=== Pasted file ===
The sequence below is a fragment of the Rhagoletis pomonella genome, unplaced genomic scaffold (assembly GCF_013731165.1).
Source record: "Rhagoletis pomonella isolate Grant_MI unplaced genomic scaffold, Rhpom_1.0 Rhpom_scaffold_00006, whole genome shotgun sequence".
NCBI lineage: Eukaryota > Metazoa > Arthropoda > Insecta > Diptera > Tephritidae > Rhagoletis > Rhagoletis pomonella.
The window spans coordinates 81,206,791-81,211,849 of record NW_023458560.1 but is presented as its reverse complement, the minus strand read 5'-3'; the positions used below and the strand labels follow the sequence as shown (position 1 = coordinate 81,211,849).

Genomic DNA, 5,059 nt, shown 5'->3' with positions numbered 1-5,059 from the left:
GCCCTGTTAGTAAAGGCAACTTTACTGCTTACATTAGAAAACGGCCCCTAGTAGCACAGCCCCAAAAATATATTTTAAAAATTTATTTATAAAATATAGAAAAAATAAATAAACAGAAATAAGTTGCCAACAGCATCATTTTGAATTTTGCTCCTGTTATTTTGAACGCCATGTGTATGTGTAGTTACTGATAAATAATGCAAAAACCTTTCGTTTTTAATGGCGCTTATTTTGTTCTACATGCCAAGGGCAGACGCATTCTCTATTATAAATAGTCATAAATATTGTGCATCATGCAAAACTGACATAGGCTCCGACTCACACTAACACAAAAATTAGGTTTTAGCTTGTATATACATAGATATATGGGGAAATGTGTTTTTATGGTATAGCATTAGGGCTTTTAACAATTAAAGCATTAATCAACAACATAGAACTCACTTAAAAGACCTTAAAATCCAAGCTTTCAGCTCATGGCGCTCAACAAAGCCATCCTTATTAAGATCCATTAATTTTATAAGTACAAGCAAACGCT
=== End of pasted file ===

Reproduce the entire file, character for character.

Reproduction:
The sequence below is a fragment of the Rhagoletis pomonella genome, unplaced genomic scaffold (assembly GCF_013731165.1).
Source record: "Rhagoletis pomonella isolate Grant_MI unplaced genomic scaffold, Rhpom_1.0 Rhpom_scaffold_00006, whole genome shotgun sequence".
NCBI lineage: Eukaryota > Metazoa > Arthropoda > Insecta > Diptera > Tephritidae > Rhagoletis > Rhagoletis pomonella.
The window spans coordinates 81,206,791-81,211,849 of record NW_023458560.1 but is presented as its reverse complement, the minus strand read 5'-3'; the positions used below and the strand labels follow the sequence as shown (position 1 = coordinate 81,211,849).

Genomic DNA, 5,059 nt, shown 5'->3' with positions numbered 1-5,059 from the left:
GCCCTGTTAGTAAAGGCAACTTTACTGCTTACATTAGAAAACGGCCCCTAGTAGCACAGCCCCAAAAATATATTTTAAAAATTTATTTATAAAATATAGAAAAAATAAATAAACAGAAATAAGTTGCCAACAGCATCATTTTGAATTTTGCTCCTGTTATTTTGAACGCCATGTGTATGTGTAGTTACTGATAAATAATGCAAAAACCTTTCGTTTTTAATGGCGCTTATTTTGTTCTACATGCCAAGGGCAGACGCATTCTCTATTATAAATAGTCATAAATATTGTGCATCATGCAAAACTGACATAGGCTCCGACTCACACTAACACAAAAATTAGGTTTTAGCTTGTATATACATAGATATATGGGGAAATGTGTTTTTATGGTATAGCATTAGGGCTTTTAACAATTAAAGCATTAATCAACAACATAGAACTCACTTAAAAGACCTTAAAATCCAAGCTTTCAGCTCATGGCGCTCAACAAAGCCATCCTTATTAAGATCCATTAATTTTATAAGTACAAGCAAACGCT